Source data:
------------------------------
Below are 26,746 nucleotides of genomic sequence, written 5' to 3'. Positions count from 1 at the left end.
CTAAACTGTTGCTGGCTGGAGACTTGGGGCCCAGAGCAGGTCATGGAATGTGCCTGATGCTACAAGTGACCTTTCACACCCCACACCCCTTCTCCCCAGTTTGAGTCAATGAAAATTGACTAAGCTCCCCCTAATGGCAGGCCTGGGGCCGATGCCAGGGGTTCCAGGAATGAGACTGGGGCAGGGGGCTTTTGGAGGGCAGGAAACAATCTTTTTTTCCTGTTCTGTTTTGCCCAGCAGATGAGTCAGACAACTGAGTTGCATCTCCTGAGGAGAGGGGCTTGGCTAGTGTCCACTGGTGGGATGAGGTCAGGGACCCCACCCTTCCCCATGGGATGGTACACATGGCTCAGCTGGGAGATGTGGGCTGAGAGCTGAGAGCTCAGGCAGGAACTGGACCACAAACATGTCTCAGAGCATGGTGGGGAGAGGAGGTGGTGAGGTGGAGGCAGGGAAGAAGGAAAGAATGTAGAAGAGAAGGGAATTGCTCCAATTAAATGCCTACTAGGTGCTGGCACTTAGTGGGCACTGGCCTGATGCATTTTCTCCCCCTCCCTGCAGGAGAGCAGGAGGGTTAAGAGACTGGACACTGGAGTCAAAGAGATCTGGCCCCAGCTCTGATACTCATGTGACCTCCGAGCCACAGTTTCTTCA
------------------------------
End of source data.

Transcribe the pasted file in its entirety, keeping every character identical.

Below are 26,746 nucleotides of genomic sequence, written 5' to 3'. Positions count from 1 at the left end.
CTAAACTGTTGCTGGCTGGAGACTTGGGGCCCAGAGCAGGTCATGGAATGTGCCTGATGCTACAAGTGACCTTTCACACCCCACACCCCTTCTCCCCAGTTTGAGTCAATGAAAATTGACTAAGCTCCCCCTAATGGCAGGCCTGGGGCCGATGCCAGGGGTTCCAGGAATGAGACTGGGGCAGGGGGCTTTTGGAGGGCAGGAAACAATCTTTTTTTCCTGTTCTGTTTTGCCCAGCAGATGAGTCAGACAACTGAGTTGCATCTCCTGAGGAGAGGGGCTTGGCTAGTGTCCACTGGTGGGATGAGGTCAGGGACCCCACCCTTCCCCATGGGATGGTACACATGGCTCAGCTGGGAGATGTGGGCTGAGAGCTGAGAGCTCAGGCAGGAACTGGACCACAAACATGTCTCAGAGCATGGTGGGGAGAGGAGGTGGTGAGGTGGAGGCAGGGAAGAAGGAAAGAATGTAGAAGAGAAGGGAATTGCTCCAATTAAATGCCTACTAGGTGCTGGCACTTAGTGGGCACTGGCCTGATGCATTTTCTCCCCCTCCCTGCAGGAGAGCAGGAGGGTTAAGAGACTGGACACTGGAGTCAAAGAGATCTGGCCCCAGCTCTGATACTCATGTGACCTCCGAGCCACAGTTTCTTCA